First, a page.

November 27, 2000

The Kobe: adidas & Audi Collaborate
Text and photos courtesy of Audi AG

Clean, simple and functional. Words you might not use to describe today's technically advanced automobiles and footwear. However, a recent collaboration between adidas and Audi reveals that not only is less more, but that shoe design can be a very personal experience. The result is The Kobe.

It is a match that started with a player searching for a product unique and specific to his persona. Kobe Bryant, NBA All-Star and member of the Lakers Championship team, family man and Los Angeles resident was working with adidas to develop an image different than the one typical of many of today's NBA stars. His laid-back, confident style reflects a refreshing sophistication and an intelligent persona attractive to many of today's athletes. Audi was approached by adidas in spring of 1999 to collaborate on a project. Progressive and sophisticated is how they view their customers and as a result, their cars reflect individuals with unique, elegant taste. The two companies share some similarities: their product design emphasis is focused on engineering and performance and they're both German.

When looking for inspiration for Kobe's new shoe adidas did not have to look any further than Kobe's back yard, Southern California. adidas asked the question, what embodies Southern Cal.? Answer, THE car culture. And one of the hottest cars on the market, the Audi TT Roadster, was designed in part and influenced by Southern California. Not only do several leading car companies have a styling studio in Southern California, but also the area is a melting pot of lifestyles and cultures, anything goes. Fashions from beach-hip too high-society are found in this fast-paced, constantly changing environment. This trendy lifestyle lends itself to designs that streamline interests and tastes. Everything from architecture to automobiles and dress is influenced by what is "hip" in Southern California-it also reflects Kobe. The success of the TT in that region proved their customers could handle something new with refined style. Peter Moore, The Kobe Project Creative Director, states that, "As these things (architecture, automobiles) have an influence on the other fashions within Los Angeles, those things will also begin to have more and more influence on his (Kobe's) fashion.

This time adidas did something different. Instead of designing based on a marketing concept, they asked Audi to design a shoe product with the philosophy used by the company when developing their cars. Referred to as the Audi Design language, it is based on German simplicity with no frivolous styling. The attention is focused on form and essential components---such as materials, details and technologies. And when it came to applying this process to designing shoes, it took some getting used to. Derek Jenkins, Assistant Chief of the Audi Design Studio in California says it was different for Audi too because the art was simplified. "I don't think people realize how complex the logistics are in designing a car. There are so many parameters to follow: whether it's crash safety or manufacturing techniques, cost or aerodynamics they stay true to your company's identity and history. But with the shoe at the end of the day it's really about a style. Style first, then function is as important but not as difficult to achieve."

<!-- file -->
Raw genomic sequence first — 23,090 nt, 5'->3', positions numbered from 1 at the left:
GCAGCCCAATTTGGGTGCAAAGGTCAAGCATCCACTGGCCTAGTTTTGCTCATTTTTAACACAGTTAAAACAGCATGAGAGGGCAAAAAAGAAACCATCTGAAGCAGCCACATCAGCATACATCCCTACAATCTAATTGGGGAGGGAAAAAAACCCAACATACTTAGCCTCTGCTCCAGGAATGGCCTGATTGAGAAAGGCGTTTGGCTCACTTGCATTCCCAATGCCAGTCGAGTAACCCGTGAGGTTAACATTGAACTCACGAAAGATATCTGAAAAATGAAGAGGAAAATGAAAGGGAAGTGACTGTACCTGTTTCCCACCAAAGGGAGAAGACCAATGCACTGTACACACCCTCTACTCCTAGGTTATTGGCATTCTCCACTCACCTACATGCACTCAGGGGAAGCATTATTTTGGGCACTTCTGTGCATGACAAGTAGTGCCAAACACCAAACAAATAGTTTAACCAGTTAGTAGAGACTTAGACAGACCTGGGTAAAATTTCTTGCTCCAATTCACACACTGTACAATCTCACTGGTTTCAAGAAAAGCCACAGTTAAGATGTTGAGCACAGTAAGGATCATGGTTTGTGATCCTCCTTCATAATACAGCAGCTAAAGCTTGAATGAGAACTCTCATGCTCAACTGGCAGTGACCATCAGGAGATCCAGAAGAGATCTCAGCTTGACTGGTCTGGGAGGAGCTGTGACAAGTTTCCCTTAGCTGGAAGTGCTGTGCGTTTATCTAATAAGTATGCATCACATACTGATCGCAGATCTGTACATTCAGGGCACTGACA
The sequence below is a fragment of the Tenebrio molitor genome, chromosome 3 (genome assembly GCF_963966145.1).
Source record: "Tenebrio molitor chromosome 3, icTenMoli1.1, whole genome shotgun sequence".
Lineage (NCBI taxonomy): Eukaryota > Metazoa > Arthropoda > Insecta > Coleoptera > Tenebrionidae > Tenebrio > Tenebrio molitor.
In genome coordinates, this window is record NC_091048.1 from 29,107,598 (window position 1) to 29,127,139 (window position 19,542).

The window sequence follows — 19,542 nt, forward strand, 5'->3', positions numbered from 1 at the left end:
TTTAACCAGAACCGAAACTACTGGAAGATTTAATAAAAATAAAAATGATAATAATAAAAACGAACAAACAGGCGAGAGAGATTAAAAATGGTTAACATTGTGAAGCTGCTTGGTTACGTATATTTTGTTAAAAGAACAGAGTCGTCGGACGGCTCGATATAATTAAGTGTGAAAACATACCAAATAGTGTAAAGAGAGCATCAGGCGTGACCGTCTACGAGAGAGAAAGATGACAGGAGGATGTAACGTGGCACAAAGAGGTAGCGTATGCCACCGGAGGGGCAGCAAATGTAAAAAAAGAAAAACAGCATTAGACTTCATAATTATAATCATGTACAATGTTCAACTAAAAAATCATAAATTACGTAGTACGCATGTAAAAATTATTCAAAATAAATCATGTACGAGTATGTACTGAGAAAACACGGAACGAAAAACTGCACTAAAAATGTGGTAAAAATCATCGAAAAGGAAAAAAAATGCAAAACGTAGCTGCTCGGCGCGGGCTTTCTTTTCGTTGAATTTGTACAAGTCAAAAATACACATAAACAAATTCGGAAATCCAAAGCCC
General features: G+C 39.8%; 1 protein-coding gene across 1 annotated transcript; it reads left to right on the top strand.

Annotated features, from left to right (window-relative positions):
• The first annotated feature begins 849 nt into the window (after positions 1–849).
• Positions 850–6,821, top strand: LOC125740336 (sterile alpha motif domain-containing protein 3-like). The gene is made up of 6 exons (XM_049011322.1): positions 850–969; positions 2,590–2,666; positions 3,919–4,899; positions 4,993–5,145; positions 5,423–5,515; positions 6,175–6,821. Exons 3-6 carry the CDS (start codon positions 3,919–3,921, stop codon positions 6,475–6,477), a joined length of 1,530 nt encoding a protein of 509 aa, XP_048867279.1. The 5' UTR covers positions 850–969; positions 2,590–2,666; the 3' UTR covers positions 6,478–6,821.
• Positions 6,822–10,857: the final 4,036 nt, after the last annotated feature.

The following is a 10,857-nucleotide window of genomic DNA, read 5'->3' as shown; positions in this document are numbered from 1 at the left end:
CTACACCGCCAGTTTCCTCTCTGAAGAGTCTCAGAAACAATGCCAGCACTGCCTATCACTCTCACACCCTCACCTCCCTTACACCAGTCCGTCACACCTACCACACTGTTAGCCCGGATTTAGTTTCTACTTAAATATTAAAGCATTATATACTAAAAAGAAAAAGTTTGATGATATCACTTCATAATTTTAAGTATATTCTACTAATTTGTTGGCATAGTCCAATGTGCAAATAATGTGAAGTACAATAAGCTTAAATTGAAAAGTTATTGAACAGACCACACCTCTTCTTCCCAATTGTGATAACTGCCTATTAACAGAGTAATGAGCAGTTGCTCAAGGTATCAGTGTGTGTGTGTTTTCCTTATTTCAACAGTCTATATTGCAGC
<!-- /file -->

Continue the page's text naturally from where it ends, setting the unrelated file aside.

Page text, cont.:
Using the Audi Design influence and the proven technologies behind adidas footwear, the companies went to work identifying what common ground their products share. "The shoe, as a car, is a directional object," according to Jenkins. "There are only a few things in the world that are like that. It is meant to go basically in one direction. So you use the same dynamic principles and proportion that you would use with a car you would use with a shoe." Jenkins notes that where the lines go from thin to thick to thin to make a car look dynamic when it's moving, those same concepts were applied to the lines of The Kobe. Then using a nontraditional form of shoe design, clay models, The Kobe began to take shape.

The similarities of Audi Design language and The Kobe are easily identifiable. At a glance, the TT Roadster has three main features: a continuous line, a clean surface body side, and a bullet-nosed front. These elements also reflected The Kobe. adidas' long-standing grooved shell-toe, from the Superstar, Originals line, looks strikingly similar to an Audi front end grill. The main shoulder line continues around the arches and through the bottom of the shoe as the Audi TT's continuous loop runs from the side of the vehicle around the wheel arches and under the car.

Once Kobe approved the design, adidas footwear designer Eirik Lund Nielsen was responsible for applying adidas footwear technologies to the shoe and making it an adidas product. In November 1999, Kobe guided the design team's color choices and tried on his first pair of The Kobe. By April 2000, final logo decisions had been made and he had his own "personal" shoes designed and made by adidas and Audi. Kobe is excited about his new adidas', "The sneaker is absolutely on's hot! It's real light and provides support for me. It's smooth, it's slick and it's different and I love it. I'm crazy for it."

The whole concept behind The Kobe was unique. "What I think has made this work is Kobe's desire, willingness and insistence on having something unique to basketball and specific to him", said Moore. "What was different about the Audi approach to this project is why they succeeded. They did not try to design basketball shoes. They never concerned themselves with normal, traditional footwear concerns."

The Kobe is available in the Fall of 2000. Go to for more information.

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